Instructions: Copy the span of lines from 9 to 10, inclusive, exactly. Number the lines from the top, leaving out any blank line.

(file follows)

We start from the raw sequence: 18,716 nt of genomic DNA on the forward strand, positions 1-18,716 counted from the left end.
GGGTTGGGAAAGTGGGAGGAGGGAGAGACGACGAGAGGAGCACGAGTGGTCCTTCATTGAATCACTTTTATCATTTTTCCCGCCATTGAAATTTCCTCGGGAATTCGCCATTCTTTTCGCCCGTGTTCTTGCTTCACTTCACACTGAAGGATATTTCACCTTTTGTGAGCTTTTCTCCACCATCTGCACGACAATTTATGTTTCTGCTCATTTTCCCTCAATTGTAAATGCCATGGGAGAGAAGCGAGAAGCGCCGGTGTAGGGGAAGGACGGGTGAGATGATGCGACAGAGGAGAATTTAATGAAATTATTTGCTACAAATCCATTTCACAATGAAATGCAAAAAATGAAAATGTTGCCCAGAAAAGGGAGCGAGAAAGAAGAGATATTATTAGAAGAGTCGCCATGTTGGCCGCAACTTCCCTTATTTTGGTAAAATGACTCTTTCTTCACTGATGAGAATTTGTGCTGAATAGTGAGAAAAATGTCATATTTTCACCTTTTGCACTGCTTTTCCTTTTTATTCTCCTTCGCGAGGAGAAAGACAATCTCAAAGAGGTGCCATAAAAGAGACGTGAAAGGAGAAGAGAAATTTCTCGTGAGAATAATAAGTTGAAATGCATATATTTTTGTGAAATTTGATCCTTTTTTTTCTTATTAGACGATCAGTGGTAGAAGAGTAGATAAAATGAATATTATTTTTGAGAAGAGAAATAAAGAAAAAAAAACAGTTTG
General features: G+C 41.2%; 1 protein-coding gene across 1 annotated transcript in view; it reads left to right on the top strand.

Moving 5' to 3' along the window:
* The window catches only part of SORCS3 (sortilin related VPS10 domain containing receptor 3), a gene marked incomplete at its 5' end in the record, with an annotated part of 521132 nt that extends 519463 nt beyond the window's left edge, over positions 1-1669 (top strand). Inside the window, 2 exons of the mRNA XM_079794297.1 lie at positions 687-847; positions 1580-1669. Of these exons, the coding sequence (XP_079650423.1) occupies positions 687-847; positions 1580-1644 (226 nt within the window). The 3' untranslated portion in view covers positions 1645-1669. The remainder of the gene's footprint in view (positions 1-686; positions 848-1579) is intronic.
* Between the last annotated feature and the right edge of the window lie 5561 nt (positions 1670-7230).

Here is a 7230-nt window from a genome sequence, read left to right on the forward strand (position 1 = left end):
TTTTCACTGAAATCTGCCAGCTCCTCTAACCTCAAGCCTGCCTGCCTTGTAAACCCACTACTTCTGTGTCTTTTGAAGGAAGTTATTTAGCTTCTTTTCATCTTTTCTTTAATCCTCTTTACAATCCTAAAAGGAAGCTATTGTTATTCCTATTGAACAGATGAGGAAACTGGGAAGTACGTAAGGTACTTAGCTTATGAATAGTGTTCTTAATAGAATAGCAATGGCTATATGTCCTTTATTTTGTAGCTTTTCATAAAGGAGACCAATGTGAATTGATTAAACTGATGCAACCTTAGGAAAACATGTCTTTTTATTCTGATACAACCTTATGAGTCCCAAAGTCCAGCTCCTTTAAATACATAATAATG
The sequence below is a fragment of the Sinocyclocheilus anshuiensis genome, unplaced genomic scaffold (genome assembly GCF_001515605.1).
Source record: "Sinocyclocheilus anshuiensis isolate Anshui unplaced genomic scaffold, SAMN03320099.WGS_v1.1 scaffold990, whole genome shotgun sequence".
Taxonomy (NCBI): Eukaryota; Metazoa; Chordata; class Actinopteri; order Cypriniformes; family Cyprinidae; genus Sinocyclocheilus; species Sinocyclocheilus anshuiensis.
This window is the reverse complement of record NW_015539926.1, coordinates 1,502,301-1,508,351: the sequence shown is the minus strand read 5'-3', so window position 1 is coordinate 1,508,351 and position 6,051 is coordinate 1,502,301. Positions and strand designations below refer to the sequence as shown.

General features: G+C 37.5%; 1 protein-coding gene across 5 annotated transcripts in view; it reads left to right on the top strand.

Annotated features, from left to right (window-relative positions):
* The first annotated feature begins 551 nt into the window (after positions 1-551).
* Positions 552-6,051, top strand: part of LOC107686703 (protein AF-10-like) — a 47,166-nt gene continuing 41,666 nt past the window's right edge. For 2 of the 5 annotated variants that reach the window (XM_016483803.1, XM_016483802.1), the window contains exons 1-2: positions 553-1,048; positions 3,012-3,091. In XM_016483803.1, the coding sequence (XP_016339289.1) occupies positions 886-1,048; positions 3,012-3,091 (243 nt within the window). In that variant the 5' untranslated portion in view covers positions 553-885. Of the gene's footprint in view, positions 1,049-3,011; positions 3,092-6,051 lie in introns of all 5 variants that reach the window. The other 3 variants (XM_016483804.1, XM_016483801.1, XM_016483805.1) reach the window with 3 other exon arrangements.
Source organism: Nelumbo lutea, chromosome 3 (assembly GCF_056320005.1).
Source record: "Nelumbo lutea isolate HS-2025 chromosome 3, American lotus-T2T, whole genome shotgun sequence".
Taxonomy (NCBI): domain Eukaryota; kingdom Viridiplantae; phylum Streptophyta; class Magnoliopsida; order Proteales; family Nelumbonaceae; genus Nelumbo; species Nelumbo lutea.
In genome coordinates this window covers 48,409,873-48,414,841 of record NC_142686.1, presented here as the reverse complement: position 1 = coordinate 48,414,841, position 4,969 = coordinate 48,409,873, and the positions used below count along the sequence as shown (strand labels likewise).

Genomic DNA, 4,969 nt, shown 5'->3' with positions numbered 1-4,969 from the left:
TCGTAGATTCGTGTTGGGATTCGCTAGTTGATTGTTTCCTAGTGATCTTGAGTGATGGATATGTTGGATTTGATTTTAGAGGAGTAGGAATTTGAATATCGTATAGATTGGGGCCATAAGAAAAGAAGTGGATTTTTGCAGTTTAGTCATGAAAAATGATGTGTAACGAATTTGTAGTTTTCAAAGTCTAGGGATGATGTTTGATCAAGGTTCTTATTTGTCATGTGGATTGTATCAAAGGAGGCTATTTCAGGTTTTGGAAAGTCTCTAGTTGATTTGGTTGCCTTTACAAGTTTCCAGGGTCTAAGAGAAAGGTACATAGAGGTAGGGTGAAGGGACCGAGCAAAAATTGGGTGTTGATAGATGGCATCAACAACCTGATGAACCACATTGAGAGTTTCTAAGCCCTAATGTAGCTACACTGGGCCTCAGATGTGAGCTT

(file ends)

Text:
The sequence below is a fragment of the Sinocyclocheilus anshuiensis genome, unplaced genomic scaffold (genome assembly GCF_001515605.1).
Source record: "Sinocyclocheilus anshuiensis isolate Anshui unplaced genomic scaffold, SAMN03320099.WGS_v1.1 scaffold990, whole genome shotgun sequence".